Hat Xoan wins new international admirers

Documents referring to Hat xoan must be submitted to the UNESCO prior to March 31 2010 for it to be considered for recognition by the world cultural heritage in 2011. However, it took until mid-January, the first international workshop on Hat Xoan to be held in Viet Tri city, Phu Tho province, the home of Hat xoan.

For many Vietnamese and foreign researchers, the “Hat xoan Phu Tho” performance o­n January 15 at Lau Thuong temple in Viet Tri City was the first live show of Hat Xoan that they had ever seen.

After the first “live show,” foreign researchers praised the event and the art form.

Indonesian researcher Triyono Bramantyo praised Hat Xoan as unique, special, authentic, and with polished lyrics transmitted orally from generation to generation, showing the people’s aspirations combined in harmony with dance.

Chinese researcher Xiao Mei from the Shanghai Musical Institute was impressed with the use of bamboo-made musical instruments.

Korean expert Sheen Dae-Cheol was very interested in Hat Xoan’s “hat dum” and “mo ca” for their high artistic value and symbolism.

Naturally, foreign scholars compared Hat Xoan with the folk songs of their countries. They pointed out similarities between Hat Xoan and songs from other cultures.

Vietnamese researchers also highlighted the cultural and historical values of Hat Xoan. Researcher Nguyen Khac Xuong emphasized the difference between Hat xoan and other kinds of folk songs in the north.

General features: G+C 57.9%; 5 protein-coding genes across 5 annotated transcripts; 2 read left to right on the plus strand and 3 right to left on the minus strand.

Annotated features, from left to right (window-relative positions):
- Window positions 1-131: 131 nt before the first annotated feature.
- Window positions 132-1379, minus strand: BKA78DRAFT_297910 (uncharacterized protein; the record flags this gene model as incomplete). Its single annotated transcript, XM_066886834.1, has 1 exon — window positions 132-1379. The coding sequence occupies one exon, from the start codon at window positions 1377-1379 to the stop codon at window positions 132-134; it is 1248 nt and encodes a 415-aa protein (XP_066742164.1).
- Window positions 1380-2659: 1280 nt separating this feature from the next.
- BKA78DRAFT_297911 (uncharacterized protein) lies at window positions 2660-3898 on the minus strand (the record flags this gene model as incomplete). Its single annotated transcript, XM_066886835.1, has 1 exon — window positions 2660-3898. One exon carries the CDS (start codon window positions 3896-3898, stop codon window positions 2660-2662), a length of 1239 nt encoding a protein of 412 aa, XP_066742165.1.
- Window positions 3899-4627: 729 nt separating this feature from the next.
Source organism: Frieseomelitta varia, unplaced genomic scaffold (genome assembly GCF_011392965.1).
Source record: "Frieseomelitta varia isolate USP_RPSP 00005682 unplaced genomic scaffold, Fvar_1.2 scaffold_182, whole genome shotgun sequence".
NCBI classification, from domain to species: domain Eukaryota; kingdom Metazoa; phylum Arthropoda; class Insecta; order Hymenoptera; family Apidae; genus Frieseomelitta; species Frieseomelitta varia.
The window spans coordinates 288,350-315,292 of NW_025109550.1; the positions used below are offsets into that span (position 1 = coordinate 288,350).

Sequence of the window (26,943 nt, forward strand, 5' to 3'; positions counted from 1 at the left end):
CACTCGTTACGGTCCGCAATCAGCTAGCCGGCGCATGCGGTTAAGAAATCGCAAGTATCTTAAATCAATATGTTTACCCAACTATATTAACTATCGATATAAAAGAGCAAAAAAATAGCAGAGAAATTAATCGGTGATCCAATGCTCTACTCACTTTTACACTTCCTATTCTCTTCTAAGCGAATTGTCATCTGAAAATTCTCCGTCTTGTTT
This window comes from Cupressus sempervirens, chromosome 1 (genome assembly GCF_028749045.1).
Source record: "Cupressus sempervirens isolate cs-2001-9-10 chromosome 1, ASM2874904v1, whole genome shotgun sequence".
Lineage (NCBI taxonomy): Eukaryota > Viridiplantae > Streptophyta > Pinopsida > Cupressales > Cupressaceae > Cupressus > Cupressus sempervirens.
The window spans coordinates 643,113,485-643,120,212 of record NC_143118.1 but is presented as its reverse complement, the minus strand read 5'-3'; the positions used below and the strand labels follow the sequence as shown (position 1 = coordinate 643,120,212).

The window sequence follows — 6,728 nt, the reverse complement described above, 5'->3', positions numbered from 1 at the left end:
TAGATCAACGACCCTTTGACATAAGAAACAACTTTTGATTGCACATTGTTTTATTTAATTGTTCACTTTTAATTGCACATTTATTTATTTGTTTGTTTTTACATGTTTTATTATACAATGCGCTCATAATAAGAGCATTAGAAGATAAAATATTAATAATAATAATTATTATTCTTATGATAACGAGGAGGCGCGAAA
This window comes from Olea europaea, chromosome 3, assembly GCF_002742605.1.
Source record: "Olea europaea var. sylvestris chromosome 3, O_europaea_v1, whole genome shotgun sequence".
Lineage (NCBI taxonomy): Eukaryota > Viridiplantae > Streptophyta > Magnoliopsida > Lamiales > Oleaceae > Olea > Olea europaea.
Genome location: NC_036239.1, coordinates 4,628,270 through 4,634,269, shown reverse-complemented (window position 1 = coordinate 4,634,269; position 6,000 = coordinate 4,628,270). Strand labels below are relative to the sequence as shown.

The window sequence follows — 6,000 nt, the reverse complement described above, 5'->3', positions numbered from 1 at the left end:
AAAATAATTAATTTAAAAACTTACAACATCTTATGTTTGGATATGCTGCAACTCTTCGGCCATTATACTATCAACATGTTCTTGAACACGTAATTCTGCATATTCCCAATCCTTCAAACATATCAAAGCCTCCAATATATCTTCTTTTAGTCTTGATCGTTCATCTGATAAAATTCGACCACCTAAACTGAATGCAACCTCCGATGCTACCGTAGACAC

Composer Dang Hoanh Loan, after a trip to 18 villages, said that we should not call Hat Xoan “Hat cua dinh” (singing at communal house) because Hat xoan is to worship Hung Kings o­nly.

Highly appreciating the values of Hat Xoan, scholars wondered how to preserve it. Thai researcher Bussakorn Binson wondered why not many Phu Tho people can sing Hat Xoan.

She said that Vietnam can’t preserve Hat Xoan when the people in the home of this art cannot sing it. She suggested teaching young people in Phu Tho.She said musical teachers should sing Hat Xoan and then teach it at schools.

Korean researcher Sheen Dae-Cheol suggested Phu Tho province try to spread Hat Xoan in the local community to build up their pride in cultural heritage among local people and urge them to preserve the art.

French professor Yves Defrance encouraged young Hat Xoan artisans to create new songs which are connected to modern life, while respecting Hat Xoan rituals.

Dr. Panikos Giorgoudes from Cyprus emphasized the need to develop an o­nline database for Hat Xoan and other kinds of traditional music. He believed this is the shortest way to bring Vietnamese traditional music to the world.